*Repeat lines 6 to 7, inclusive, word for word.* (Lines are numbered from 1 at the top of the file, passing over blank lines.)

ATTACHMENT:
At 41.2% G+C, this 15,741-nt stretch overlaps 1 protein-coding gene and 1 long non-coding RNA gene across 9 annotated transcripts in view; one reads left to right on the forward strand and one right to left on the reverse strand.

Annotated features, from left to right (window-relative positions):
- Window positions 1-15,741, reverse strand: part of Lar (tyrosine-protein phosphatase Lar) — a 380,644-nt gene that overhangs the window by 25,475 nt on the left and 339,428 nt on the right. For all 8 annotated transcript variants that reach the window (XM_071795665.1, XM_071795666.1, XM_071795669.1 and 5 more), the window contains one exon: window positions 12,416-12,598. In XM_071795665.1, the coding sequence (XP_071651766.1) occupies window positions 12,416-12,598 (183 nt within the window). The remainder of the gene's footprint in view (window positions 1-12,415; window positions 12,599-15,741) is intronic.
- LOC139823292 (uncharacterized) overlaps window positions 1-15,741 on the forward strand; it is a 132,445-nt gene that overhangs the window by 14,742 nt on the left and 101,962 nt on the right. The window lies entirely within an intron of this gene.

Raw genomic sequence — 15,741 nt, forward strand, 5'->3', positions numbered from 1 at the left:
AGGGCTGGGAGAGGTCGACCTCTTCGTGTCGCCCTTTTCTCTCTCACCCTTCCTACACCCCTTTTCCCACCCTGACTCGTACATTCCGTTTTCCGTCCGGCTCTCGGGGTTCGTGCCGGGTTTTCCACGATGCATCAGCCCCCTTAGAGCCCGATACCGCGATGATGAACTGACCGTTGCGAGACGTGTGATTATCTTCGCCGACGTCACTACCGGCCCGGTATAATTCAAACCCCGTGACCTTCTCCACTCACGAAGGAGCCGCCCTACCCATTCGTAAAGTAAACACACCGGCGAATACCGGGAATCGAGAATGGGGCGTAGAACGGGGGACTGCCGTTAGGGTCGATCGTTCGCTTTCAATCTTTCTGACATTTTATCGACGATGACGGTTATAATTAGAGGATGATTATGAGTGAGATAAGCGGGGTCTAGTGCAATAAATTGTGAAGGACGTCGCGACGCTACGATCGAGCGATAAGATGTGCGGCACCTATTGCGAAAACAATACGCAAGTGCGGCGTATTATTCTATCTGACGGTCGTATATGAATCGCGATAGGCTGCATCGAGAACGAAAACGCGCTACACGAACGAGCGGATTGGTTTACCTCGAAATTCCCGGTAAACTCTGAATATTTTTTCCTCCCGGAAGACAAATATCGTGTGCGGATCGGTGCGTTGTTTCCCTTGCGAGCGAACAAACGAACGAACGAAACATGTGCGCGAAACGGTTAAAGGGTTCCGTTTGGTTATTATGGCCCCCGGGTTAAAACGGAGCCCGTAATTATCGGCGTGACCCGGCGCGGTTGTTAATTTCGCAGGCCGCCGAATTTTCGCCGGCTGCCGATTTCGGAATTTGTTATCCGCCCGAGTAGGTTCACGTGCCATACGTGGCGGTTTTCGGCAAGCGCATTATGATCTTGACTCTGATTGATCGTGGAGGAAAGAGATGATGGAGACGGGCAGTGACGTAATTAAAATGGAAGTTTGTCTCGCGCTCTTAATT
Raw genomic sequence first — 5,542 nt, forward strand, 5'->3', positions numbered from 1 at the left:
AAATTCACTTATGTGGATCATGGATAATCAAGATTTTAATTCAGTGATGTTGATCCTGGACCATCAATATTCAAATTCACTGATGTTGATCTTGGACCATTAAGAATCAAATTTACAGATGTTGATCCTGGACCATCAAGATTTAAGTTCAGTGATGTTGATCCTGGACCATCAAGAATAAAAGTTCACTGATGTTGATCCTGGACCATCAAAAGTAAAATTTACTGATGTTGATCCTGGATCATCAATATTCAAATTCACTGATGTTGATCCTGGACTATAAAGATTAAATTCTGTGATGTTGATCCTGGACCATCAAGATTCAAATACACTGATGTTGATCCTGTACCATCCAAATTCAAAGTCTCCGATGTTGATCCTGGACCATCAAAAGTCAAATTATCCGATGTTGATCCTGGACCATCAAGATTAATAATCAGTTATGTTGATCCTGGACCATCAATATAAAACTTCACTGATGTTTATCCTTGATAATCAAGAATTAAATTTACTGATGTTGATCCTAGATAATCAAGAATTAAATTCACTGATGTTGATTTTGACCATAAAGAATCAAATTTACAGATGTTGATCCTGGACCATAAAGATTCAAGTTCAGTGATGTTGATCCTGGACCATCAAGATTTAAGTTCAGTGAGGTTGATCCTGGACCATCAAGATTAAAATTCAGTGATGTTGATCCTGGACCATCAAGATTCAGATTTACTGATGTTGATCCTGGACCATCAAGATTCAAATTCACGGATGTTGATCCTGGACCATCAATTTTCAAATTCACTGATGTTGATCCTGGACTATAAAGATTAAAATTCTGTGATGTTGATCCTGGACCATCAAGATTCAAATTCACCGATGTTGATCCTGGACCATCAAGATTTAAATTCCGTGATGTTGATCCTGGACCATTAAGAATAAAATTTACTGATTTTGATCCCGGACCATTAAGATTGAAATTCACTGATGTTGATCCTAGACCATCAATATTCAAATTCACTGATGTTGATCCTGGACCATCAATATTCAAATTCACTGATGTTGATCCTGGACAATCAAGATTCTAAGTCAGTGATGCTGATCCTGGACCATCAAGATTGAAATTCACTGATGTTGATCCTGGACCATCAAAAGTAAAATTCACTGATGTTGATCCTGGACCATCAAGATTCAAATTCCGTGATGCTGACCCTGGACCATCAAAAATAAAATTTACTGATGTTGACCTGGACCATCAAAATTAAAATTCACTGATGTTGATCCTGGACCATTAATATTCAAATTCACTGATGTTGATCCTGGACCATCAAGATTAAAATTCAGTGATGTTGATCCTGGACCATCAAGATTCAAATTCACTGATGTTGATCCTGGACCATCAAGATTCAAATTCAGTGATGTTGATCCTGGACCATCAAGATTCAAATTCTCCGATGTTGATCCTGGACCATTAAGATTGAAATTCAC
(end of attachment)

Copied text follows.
AGGGCTGGGAGAGGTCGACCTCTTCGTGTCGCCCTTTTCTCTCTCACCCTTCCTACACCCCTTTTCCCACCCTGACTCGTACATTCCGTTTTCCGTCCGGCTCTCGGGGTTCGTGCCGGGTTTTCCACGATGCATCAGCCCCCTTAGAGCCCGATACCGCGATGATGAACTGACCGTTGCGAGACGTGTGATTATCTTCGCCGACGTCACTACCGGCCCGGTATAATTCAAACCCCGTGACCTTCTCCACTCACGAAGGAGCCGCCCTACCCATTCGTAAAGTAAACACACCGGCGAATACCGGGAATCGAGAATGGGGCGTAGAACGGGGGACTGCCGTTAGGGTCGATCGTTCGCTTTCAATCTTTCTGACATTTTATCGACGATGACGGTTATAATTAGAGGATGATTATGAGTGAGATAAGCGGGGTCTAGTGCAATAAATTGTGAAGGACGTCGCGACGCTACGATCGAGCGATAAGATGTGCGGCACCTATTGCGAAAACAATACGCAAGTGCGGCGTATTATTCTATCTGACGGTCGTATATGAATCGCGATAGGCTGCATCGAGAACGAAAACGCGCTACACGAACGAGCGGATTGGTTTACCTCGAAATTCCCGGTAAACTCTGAATATTTTTTCCTCCCGGAAGACAAATATCGTGTGCGGATCGGTGCGTTGTTTCCCTTGCGAGCGAACAAACGAACGAACGAAACATGTGCGCGAAACGGTTAAAGGGTTCCGTTTGGTTATTATGGCCCCCGGGTTAAAACGGAGCCCGTAATTATCGGCGTGACCCGGCGCGGTTGTTAATTTCGCAGGCCGCCGAATTTTCGCCGGCTGCCGATTTCGGAATTTGTTATCCGCCCGAGTAGGTTCACGTGCCATACGTGGCGGTTTTCGGCAAGCGCATTATGATCTTGACTCTGATTGATCGTGGAGGAAAGAGATGATGGAGACGGGCAGTGACGTAATTAAAATGGAAGTTTGTCTCGCGCTCTTAATT
Raw genomic sequence first — 5,542 nt, forward strand, 5'->3', positions numbered from 1 at the left: